What is Iyengar Yoga?
The Iyengar method of Yoga is initially learnt through the in-depth study of asanas (posture) and pranayama (breath control).
Mr Iyengar has systematised over 200 classical yoga Asanas and 14 different types of Pranayamas (with variations of many of them) from the simple to the incredibly difficult. These have been structured and categorised so as to allow a beginner to progress surely and safely from basic postures to the most advanced as they gain flexibility, strength and sensitivity in mind, body and spirit.
In practice Iyengar yoga focuses particularly on three aspects. Correct body alignment allows the body to develop harmoniously in an anatomically correct way so that the student suffers no injury or pain when practising correctly. As all bodies are different and people have different weaknesses and strengths. Mr Iyengar has also developed the use of props to help the body into the correct positions required.
An added benefit is that although the therapeutic aspects of asanas and pranayama have been known for centuries, Mr Iyengar´s unrelenting emphasis on correct anatomical alignment and methods of working have refined the therapeutic aspects of Yoga. Thus correct practice of Iyengar yoga will often result in eliminating aches and pains, improve posture etc. but Iyengar Yoga can also be used to treat many ailments, including extremely serious medical conditions, under the supervision of a suitably experienced teacher. The other two key aspects of asana practice in the Iyengar system are correct sequencing in which there is a powerful cumulative effect achieved by practicing asanas in particular sequences. The concept of timings means postures are held for considerable lengths of time to let the effects of the poses penetrate deeper within the individual.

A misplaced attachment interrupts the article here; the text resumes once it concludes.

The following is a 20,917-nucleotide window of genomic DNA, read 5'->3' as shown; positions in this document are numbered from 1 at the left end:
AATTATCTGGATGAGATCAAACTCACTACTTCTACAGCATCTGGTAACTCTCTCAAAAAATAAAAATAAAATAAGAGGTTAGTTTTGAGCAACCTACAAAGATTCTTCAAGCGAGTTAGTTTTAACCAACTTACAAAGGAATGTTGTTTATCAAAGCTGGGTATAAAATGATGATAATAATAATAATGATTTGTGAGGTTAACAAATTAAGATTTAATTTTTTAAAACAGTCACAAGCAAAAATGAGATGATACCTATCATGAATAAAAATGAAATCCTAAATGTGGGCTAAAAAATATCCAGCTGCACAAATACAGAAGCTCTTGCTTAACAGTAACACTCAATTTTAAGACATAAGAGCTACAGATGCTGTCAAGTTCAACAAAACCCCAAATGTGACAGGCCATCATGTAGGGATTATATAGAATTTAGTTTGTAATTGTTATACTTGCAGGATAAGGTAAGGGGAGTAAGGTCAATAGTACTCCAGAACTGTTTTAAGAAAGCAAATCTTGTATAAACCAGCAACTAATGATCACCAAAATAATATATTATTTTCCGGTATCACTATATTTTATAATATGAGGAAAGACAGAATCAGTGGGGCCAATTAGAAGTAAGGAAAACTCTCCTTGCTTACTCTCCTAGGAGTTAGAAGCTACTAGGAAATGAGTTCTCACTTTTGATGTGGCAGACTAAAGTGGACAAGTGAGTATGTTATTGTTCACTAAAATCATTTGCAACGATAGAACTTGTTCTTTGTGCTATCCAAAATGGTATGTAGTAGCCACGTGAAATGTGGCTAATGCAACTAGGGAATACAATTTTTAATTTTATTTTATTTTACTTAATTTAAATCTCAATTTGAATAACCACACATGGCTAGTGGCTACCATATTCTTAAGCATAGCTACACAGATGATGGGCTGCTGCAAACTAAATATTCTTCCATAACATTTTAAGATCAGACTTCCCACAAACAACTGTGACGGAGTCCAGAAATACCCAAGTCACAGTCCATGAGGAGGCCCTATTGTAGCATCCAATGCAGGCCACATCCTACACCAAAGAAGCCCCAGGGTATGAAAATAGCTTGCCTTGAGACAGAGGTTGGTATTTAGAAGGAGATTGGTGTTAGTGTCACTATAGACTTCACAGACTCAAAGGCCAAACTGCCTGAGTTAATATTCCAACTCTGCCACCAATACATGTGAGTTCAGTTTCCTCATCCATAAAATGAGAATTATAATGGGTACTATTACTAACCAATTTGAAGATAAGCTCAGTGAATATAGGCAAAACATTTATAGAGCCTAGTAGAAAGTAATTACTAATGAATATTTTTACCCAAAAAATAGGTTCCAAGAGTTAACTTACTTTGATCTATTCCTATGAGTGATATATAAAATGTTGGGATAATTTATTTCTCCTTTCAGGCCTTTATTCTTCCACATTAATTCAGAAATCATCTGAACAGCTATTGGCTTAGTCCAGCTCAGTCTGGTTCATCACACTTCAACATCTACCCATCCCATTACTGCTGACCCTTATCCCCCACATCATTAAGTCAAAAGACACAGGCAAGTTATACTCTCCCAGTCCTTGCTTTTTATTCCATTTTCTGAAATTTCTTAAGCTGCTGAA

Pranayama is started once a firm foundation in asana has been established as physically the student requires the alignment, flexibility, lung capacity and training necessary to sit and breathe correctly while practicing. Pranayama gives numerous physical benefits including toning the circulatory, digestive, nervous and respiratory systems, activating the internal organs and creating a feeling of energy and calmness. Equally importantly it also brings the mind and senses under control and make the individual fit for the experience of meditation.